Just over one year ago, in May 2012, The Best Exotic Marigold Hotel was released in theatres in North America. The movie, starring iconic older British actors such as Judi Dench, Maggie Smith, and Tom Wilkinson, featured a group of British seniors spending their retirement years at a resort hotel in the Indian city of Jaipur.
And although the movie was both a critical and box office success, bringing in more than $130 million dollars (US), movies with a senior cast and catering predominantly to older people are rare sights in today’s entertainment industry, according to prolific Hollywood producer Adam Leipzig.
In a conversation with RetirementHomes.com, Leipzig – producer of the American version of March of the Penguins and currently CEO of Entertainment Media Partners in Los Angeles – said that big-budget Hollywood movies tend to shy away from senior-focused movies, partly because many executives don’t believe they are as profitable.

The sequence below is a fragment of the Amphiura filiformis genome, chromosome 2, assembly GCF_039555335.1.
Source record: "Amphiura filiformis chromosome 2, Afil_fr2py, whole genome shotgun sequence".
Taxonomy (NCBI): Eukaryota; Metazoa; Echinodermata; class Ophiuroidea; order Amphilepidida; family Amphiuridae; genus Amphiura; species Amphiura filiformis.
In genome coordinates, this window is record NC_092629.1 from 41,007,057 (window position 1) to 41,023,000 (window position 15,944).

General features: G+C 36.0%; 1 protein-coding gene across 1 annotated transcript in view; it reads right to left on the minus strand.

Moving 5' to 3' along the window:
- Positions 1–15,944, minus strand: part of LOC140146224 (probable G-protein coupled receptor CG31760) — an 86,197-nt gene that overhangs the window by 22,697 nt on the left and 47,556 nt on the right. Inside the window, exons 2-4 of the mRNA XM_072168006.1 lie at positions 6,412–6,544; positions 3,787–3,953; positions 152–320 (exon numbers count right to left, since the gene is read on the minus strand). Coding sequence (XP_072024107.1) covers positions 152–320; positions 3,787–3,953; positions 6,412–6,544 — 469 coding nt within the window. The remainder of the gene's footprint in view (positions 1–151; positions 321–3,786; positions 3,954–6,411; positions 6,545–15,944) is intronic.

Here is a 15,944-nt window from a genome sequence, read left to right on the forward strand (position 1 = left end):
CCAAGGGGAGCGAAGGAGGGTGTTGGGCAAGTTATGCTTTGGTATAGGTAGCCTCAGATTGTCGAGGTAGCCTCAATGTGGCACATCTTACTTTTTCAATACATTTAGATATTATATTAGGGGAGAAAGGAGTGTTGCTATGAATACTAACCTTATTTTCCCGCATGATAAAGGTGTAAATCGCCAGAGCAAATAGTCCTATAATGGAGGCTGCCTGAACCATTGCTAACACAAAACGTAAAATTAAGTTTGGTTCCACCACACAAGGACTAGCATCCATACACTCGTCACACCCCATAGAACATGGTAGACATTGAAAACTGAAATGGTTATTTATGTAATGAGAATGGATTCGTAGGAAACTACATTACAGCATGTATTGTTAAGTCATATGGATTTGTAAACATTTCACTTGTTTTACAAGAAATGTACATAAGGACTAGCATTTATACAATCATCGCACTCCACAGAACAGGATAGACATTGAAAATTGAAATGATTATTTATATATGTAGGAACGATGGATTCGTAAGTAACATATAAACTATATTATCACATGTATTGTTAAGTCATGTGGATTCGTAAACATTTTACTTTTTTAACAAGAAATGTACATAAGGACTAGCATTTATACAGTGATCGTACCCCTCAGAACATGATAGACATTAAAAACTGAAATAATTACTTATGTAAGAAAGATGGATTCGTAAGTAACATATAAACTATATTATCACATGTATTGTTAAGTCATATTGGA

“Studios do not make movies for this demographic, because the majority of execs are 20 years younger, and they just don’t think it’s cool,” Leipzig said. “They also think seniors don’t do as well when it comes to word of mouth.”
And although social media – one of the most widespread ways word of mouth is spread today – is used less among seniors than their younger counterparts, Leipzig said seniors have proven themselves to be very effective at sharing their positive views of movies to friends and family.
“Even though it’s not on social media, seniors spread the word the way word of mouth had always been spread until technology started changing it 20 years ago,” Leipzig said.
Joe Boyd, an Ohio-based movie director, created one upcoming drama comedy film, 'A Strange Brand of Happy,' scheduled for release in September, that prominently features a group of seniors, one of them acted by Oscar winner Shirley Jones, and he concurred with Leipzig that the biggest obstacle to senior-targeted Hollywood movies is a matter of economics.
“Every day is a box office gamble, but the best and most experienced actors we have are the ones who have been doing it for a while,” Boyd said. “But for things to change, the studios are going to need to see that it’s marketable to have seniors play leading roles,” he said.
And while Boyd agreed with Leipzig that seniors’ under-representation on social media is, in the eyes of movie studios, a limiting factor to their social reach, Boyd said he is convinced that as North America’s population grows older and more tech-savvy, and as social media becomes more ubiquitous , moviegoers in Canada and the United States may expect to see more seniors in Hollywood productions in the near future.